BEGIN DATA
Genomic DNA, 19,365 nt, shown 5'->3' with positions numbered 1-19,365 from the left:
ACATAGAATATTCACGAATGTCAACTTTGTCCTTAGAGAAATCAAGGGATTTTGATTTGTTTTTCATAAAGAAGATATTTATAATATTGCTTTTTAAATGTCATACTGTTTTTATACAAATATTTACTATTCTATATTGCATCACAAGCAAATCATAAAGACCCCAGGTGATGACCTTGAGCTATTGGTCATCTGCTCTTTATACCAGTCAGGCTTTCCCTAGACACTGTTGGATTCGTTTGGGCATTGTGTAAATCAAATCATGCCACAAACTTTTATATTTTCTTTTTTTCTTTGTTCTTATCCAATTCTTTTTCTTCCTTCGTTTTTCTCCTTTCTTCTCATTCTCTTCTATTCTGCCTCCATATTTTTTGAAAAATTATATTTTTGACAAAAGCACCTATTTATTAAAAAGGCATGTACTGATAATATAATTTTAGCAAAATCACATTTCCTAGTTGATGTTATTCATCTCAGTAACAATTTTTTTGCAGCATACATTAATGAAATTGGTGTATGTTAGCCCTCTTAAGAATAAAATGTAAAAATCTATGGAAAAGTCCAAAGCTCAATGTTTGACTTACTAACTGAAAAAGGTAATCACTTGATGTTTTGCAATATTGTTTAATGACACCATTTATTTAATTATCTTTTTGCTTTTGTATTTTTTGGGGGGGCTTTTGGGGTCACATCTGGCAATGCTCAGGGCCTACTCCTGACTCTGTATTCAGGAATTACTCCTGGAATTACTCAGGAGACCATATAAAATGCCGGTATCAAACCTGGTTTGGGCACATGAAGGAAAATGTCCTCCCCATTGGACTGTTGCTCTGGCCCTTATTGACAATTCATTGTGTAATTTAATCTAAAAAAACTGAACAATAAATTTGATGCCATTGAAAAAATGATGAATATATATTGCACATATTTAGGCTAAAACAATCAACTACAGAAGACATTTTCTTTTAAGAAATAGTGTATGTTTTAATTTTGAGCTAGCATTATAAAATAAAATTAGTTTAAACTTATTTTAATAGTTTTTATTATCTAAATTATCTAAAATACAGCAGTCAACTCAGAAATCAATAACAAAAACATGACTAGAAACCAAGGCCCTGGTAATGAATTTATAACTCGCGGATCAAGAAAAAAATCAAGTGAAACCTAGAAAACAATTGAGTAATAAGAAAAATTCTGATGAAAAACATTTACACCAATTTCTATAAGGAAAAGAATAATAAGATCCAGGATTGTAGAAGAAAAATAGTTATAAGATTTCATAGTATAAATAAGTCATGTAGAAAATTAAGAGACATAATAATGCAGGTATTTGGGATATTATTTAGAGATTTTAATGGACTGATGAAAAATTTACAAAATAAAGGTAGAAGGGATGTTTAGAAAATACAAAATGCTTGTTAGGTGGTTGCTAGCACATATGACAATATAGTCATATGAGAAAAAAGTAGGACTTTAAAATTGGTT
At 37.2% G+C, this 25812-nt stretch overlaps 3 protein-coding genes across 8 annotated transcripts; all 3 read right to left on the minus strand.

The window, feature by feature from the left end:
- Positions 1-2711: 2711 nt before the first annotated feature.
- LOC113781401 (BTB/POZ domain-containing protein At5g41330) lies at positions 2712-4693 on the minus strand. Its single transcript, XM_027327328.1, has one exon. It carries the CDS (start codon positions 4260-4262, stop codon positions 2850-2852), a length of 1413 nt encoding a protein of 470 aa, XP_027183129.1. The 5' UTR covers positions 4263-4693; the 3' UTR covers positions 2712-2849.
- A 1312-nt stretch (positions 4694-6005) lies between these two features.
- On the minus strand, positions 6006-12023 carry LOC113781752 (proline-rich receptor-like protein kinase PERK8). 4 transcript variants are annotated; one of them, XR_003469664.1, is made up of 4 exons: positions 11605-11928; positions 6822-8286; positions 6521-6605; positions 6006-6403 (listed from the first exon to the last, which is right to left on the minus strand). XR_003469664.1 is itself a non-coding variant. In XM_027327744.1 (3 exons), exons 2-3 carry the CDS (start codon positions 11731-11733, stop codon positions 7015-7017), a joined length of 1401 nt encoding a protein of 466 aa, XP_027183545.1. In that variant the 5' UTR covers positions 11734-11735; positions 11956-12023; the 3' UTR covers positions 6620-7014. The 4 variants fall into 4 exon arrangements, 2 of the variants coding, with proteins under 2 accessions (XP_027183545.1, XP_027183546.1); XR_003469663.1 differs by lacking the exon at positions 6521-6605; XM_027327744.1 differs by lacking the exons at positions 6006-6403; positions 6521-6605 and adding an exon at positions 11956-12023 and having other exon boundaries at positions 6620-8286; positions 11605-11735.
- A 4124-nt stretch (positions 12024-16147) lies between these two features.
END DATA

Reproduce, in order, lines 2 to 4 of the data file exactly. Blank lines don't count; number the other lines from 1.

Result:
ACATAGAATATTCACGAATGTCAACTTTGTCCTTAGAGAAATCAAGGGATTTTGATTTGTTTTTCATAAAGAAGATATTTATAATATTGCTTTTTAAATGTCATACTGTTTTTATACAAATATTTACTATTCTATATTGCATCACAAGCAAATCATAAAGACCCCAGGTGATGACCTTGAGCTATTGGTCATCTGCTCTTTATACCAGTCAGGCTTTCCCTAGACACTGTTGGATTCGTTTGGGCATTGTGTAAATCAAATCATGCCACAAACTTTTATATTTTCTTTTTTTCTTTGTTCTTATCCAATTCTTTTTCTTCCTTCGTTTTTCTCCTTTCTTCTCATTCTCTTCTATTCTGCCTCCATATTTTTTGAAAAATTATATTTTTGACAAAAGCACCTATTTATTAAAAAGGCATGTACTGATAATATAATTTTAGCAAAATCACATTTCCTAGTTGATGTTATTCATCTCAGTAACAATTTTTTTGCAGCATACATTAATGAAATTGGTGTATGTTAGCCCTCTTAAGAATAAAATGTAAAAATCTATGGAAAAGTCCAAAGCTCAATGTTTGACTTACTAACTGAAAAAGGTAATCACTTGATGTTTTGCAATATTGTTTAATGACACCATTTATTTAATTATCTTTTTGCTTTTGTATTTTTTGGGGGGGCTTTTGGGGTCACATCTGGCAATGCTCAGGGCCTACTCCTGACTCTGTATTCAGGAATTACTCCTGGAATTACTCAGGAGACCATATAAAATGCCGGTATCAAACCTGGTTTGGGCACATGAAGGAAAATGTCCTCCCCATTGGACTGTTGCTCTGGCCCTTATTGACAATTCATTGTGTAATTTAATCTAAAAAAACTGAACAATAAATTTGATGCCATTGAAAAAATGATGAATATATATTGCACATATTTAGGCTAAAACAATCAACTACAGAAGACATTTTCTTTTAAGAAATAGTGTATGTTTTAATTTTGAGCTAGCATTATAAAATAAAATTAGTTTAAACTTATTTTAATAGTTTTTATTATCTAAATTATCTAAAATACAGCAGTCAACTCAGAAATCAATAACAAAAACATGACTAGAAACCAAGGCCCTGGTAATGAATTTATAACTCGCGGATCAAGAAAAAAATCAAGTGAAACCTAGAAAACAATTGAGTAATAAGAAAAATTCTGATGAAAAACATTTACACCAATTTCTATAAGGAAAAGAATAATAAGATCCAGGATTGTAGAAGAAAAATAGTTATAAGATTTCATAGTATAAATAAGTCATGTAGAAAATTAAGAGACATAATAATGCAGGTATTTGGGATATTATTTAGAGATTTTAATGGACTGATGAAAAATTTACAAAATAAAGGTAGAAGGGATGTTTAGAAAATACAAAATGCTTGTTAGGTGGTTGCTAGCACATATGACAATATAGTCATATGAGAAAAAAGTAGGACTTTAAAATTGGTT
At 37.2% G+C, this 25812-nt stretch overlaps 3 protein-coding genes across 8 annotated transcripts; all 3 read right to left on the minus strand.

The window, feature by feature from the left end: